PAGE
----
Due Friday, September 11th

Due Friday:

  • To Know:  I have lowered the threshold to 36 daily tasks out of 45 to count as 100%.  See the Grading page.  This is because I know life happens, so if you have to quarantine, are ill, have religious observances, etc., this should cover it.
  • To Know:  Until Friday night, you can attempt this week’s iteration of Sets I and Sets III written assessments.  If you haven’t yet earned one or both badges, please give them a try.  Sets I is on its third iteration, so pull out all the stops before you try it, to make sure you earn it: study up on that topic (review zoom videos, study textbook 1.1 and 1.3 with exercises, and contact me for clarifications on anything you got wrong on the earlier assessments.  I’d rather talk to you personally about your errors than hand out solutions, so we can catch any misconceptions; try me on discord).
  • To Know:  I will soon post the next proof quiz (this one is due Sept 9).  There will be one due each Monday, ideally.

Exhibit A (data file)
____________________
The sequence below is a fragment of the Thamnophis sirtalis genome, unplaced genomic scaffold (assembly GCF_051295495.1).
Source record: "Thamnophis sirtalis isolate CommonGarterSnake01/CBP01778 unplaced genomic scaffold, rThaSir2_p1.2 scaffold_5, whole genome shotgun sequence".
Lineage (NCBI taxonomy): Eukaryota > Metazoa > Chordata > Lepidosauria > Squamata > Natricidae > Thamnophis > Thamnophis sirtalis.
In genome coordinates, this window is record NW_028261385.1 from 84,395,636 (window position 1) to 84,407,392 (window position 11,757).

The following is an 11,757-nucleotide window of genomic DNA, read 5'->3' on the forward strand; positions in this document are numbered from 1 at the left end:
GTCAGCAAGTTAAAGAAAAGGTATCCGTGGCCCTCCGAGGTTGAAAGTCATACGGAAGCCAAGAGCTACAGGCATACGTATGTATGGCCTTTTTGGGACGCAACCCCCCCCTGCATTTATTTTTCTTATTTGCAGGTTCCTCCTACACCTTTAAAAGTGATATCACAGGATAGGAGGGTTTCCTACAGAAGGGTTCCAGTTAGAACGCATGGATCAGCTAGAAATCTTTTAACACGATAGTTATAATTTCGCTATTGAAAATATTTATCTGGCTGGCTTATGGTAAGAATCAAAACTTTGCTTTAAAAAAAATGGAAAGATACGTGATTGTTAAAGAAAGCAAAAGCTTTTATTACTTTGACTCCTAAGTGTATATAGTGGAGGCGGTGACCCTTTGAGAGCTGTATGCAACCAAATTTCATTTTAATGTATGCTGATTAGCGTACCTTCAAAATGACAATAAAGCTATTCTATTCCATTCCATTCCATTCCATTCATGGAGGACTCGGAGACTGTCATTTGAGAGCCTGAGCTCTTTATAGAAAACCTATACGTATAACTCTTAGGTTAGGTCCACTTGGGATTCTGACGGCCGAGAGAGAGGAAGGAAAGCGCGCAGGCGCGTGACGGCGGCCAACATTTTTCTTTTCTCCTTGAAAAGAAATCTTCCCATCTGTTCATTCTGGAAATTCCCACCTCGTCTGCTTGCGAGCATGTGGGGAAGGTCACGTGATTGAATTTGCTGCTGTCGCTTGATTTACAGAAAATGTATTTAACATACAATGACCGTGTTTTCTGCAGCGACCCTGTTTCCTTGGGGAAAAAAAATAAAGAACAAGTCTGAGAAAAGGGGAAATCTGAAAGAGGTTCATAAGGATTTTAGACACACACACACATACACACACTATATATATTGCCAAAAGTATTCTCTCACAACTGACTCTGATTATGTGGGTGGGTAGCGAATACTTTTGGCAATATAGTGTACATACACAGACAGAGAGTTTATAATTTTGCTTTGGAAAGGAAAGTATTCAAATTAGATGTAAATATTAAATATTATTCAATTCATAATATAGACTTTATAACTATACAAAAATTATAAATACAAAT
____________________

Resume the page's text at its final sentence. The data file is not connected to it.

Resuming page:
• To Do:  If you haven’t yet, I’d appreciate your anonymous feedback on the course so far.
  • To Do:
      • Recall that in class last time we were gearing up to prove that if n is odd, then n^2 is odd.  If you need to, review the video from class.
      • Write n = 2k+1.  Square both sides and expand on the right.
      • Watch this video I made.
      • Without having the video evenness proof visible, write your own proof of the oddness theorem (If n is an odd integer, then n-squared is odd.)  You’re aiming for the ability to transfer what you learned without having the structure of the proof available as a crutch.  If you can’t, then watch the video again, then put it totally away again, and then try the proof again.
      • Hand our proof into the canvas dropbox.
  • With what time remains, or when you have time in the near future, you should read textbook Section 4.2 and the first three pages of 4.3 (at least).  Don’t do this until after you’ve done the proof above (as it discusses the proof!).  Then try exercises from Section 1.1 C and D on set builder notation.